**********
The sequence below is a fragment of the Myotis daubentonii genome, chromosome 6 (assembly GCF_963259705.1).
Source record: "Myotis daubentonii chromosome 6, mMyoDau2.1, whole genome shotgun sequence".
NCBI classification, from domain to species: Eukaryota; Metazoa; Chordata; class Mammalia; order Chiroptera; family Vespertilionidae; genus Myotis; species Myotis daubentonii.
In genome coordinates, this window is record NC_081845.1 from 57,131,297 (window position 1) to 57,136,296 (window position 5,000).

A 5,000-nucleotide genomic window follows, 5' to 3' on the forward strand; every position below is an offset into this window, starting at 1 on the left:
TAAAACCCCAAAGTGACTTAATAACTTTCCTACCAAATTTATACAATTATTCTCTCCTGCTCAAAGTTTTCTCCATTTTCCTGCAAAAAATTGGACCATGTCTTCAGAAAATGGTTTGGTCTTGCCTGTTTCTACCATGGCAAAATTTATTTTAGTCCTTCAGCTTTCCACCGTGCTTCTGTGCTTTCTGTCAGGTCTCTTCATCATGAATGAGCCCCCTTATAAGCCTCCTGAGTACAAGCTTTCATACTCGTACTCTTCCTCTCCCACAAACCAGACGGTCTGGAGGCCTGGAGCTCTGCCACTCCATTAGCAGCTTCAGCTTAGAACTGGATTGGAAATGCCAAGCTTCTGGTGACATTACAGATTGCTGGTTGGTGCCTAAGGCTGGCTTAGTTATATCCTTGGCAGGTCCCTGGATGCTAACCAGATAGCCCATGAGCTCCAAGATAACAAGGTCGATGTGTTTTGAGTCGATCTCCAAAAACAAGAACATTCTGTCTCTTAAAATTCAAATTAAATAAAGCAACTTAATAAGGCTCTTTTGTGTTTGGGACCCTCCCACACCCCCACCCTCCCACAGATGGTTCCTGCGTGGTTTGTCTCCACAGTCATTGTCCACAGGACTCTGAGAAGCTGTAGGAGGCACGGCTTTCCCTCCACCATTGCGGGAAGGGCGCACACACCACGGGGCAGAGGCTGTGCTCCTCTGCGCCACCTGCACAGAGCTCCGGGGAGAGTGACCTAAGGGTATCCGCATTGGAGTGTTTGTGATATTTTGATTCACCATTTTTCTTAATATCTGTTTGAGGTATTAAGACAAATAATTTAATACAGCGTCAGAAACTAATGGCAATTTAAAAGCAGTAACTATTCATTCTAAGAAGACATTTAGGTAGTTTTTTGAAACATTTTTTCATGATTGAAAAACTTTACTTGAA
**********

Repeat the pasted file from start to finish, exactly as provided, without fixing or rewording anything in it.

The sequence below is a fragment of the Myotis daubentonii genome, chromosome 6 (assembly GCF_963259705.1).
Source record: "Myotis daubentonii chromosome 6, mMyoDau2.1, whole genome shotgun sequence".
NCBI classification, from domain to species: Eukaryota; Metazoa; Chordata; class Mammalia; order Chiroptera; family Vespertilionidae; genus Myotis; species Myotis daubentonii.
In genome coordinates, this window is record NC_081845.1 from 57,131,297 (window position 1) to 57,136,296 (window position 5,000).

A 5,000-nucleotide genomic window follows, 5' to 3' on the forward strand; every position below is an offset into this window, starting at 1 on the left:
TAAAACCCCAAAGTGACTTAATAACTTTCCTACCAAATTTATACAATTATTCTCTCCTGCTCAAAGTTTTCTCCATTTTCCTGCAAAAAATTGGACCATGTCTTCAGAAAATGGTTTGGTCTTGCCTGTTTCTACCATGGCAAAATTTATTTTAGTCCTTCAGCTTTCCACCGTGCTTCTGTGCTTTCTGTCAGGTCTCTTCATCATGAATGAGCCCCCTTATAAGCCTCCTGAGTACAAGCTTTCATACTCGTACTCTTCCTCTCCCACAAACCAGACGGTCTGGAGGCCTGGAGCTCTGCCACTCCATTAGCAGCTTCAGCTTAGAACTGGATTGGAAATGCCAAGCTTCTGGTGACATTACAGATTGCTGGTTGGTGCCTAAGGCTGGCTTAGTTATATCCTTGGCAGGTCCCTGGATGCTAACCAGATAGCCCATGAGCTCCAAGATAACAAGGTCGATGTGTTTTGAGTCGATCTCCAAAAACAAGAACATTCTGTCTCTTAAAATTCAAATTAAATAAAGCAACTTAATAAGGCTCTTTTGTGTTTGGGACCCTCCCACACCCCCACCCTCCCACAGATGGTTCCTGCGTGGTTTGTCTCCACAGTCATTGTCCACAGGACTCTGAGAAGCTGTAGGAGGCACGGCTTTCCCTCCACCATTGCGGGAAGGGCGCACACACCACGGGGCAGAGGCTGTGCTCCTCTGCGCCACCTGCACAGAGCTCCGGGGAGAGTGACCTAAGGGTATCCGCATTGGAGTGTTTGTGATATTTTGATTCACCATTTTTCTTAATATCTGTTTGAGGTATTAAGACAAATAATTTAATACAGCGTCAGAAACTAATGGCAATTTAAAAGCAGTAACTATTCATTCTAAGAAGACATTTAGGTAGTTTTTTGAAACATTTTTTCATGATTGAAAAACTTTACTTGAA